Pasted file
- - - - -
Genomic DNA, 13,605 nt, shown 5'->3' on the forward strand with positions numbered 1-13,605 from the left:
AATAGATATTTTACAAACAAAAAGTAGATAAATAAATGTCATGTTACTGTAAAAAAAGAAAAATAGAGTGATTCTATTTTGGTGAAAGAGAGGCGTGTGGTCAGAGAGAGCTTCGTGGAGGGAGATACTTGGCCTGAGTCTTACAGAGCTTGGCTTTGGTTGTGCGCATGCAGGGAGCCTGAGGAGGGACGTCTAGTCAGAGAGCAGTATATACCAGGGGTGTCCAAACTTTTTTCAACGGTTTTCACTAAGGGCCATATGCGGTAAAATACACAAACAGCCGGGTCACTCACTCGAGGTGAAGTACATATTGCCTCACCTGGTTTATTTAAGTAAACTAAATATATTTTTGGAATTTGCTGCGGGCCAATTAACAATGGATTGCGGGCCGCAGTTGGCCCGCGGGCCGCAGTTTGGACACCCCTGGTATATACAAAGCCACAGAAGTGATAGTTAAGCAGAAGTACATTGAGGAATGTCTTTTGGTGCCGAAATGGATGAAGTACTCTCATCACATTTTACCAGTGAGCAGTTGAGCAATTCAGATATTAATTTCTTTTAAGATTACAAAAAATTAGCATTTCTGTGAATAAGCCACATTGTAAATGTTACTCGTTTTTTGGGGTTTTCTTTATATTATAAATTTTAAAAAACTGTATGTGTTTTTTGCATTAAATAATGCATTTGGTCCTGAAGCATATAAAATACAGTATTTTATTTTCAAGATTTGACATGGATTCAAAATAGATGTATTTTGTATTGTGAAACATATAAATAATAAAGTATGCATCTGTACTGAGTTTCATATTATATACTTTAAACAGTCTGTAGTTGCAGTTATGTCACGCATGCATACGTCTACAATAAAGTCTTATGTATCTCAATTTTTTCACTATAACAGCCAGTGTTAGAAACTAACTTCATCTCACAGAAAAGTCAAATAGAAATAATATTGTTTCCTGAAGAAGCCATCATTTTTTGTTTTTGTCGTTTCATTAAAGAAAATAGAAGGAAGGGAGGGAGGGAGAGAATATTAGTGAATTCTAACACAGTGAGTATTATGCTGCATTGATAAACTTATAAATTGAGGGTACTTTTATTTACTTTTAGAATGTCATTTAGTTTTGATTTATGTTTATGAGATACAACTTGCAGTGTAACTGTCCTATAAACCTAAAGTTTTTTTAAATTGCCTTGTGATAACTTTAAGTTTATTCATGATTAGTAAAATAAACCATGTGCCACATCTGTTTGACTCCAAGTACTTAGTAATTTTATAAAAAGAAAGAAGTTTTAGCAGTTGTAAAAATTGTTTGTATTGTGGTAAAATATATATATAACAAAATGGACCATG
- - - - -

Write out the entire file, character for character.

Genomic DNA, 13,605 nt, shown 5'->3' on the forward strand with positions numbered 1-13,605 from the left:
AATAGATATTTTACAAACAAAAAGTAGATAAATAAATGTCATGTTACTGTAAAAAAAGAAAAATAGAGTGATTCTATTTTGGTGAAAGAGAGGCGTGTGGTCAGAGAGAGCTTCGTGGAGGGAGATACTTGGCCTGAGTCTTACAGAGCTTGGCTTTGGTTGTGCGCATGCAGGGAGCCTGAGGAGGGACGTCTAGTCAGAGAGCAGTATATACCAGGGGTGTCCAAACTTTTTTCAACGGTTTTCACTAAGGGCCATATGCGGTAAAATACACAAACAGCCGGGTCACTCACTCGAGGTGAAGTACATATTGCCTCACCTGGTTTATTTAAGTAAACTAAATATATTTTTGGAATTTGCTGCGGGCCAATTAACAATGGATTGCGGGCCGCAGTTGGCCCGCGGGCCGCAGTTTGGACACCCCTGGTATATACAAAGCCACAGAAGTGATAGTTAAGCAGAAGTACATTGAGGAATGTCTTTTGGTGCCGAAATGGATGAAGTACTCTCATCACATTTTACCAGTGAGCAGTTGAGCAATTCAGATATTAATTTCTTTTAAGATTACAAAAAATTAGCATTTCTGTGAATAAGCCACATTGTAAATGTTACTCGTTTTTTGGGGTTTTCTTTATATTATAAATTTTAAAAAACTGTATGTGTTTTTTGCATTAAATAATGCATTTGGTCCTGAAGCATATAAAATACAGTATTTTATTTTCAAGATTTGACATGGATTCAAAATAGATGTATTTTGTATTGTGAAACATATAAATAATAAAGTATGCATCTGTACTGAGTTTCATATTATATACTTTAAACAGTCTGTAGTTGCAGTTATGTCACGCATGCATACGTCTACAATAAAGTCTTATGTATCTCAATTTTTTCACTATAACAGCCAGTGTTAGAAACTAACTTCATCTCACAGAAAAGTCAAATAGAAATAATATTGTTTCCTGAAGAAGCCATCATTTTTTGTTTTTGTCGTTTCATTAAAGAAAATAGAAGGAAGGGAGGGAGGGAGAGAATATTAGTGAATTCTAACACAGTGAGTATTATGCTGCATTGATAAACTTATAAATTGAGGGTACTTTTATTTACTTTTAGAATGTCATTTAGTTTTGATTTATGTTTATGAGATACAACTTGCAGTGTAACTGTCCTATAAACCTAAAGTTTTTTTAAATTGCCTTGTGATAACTTTAAGTTTATTCATGATTAGTAAAATAAACCATGTGCCACATCTGTTTGACTCCAAGTACTTAGTAATTTTATAAAAAGAAAGAAGTTTTAGCAGTTGTAAAAATTGTTTGTATTGTGGTAAAATATATATATAACAAAATGGACCATG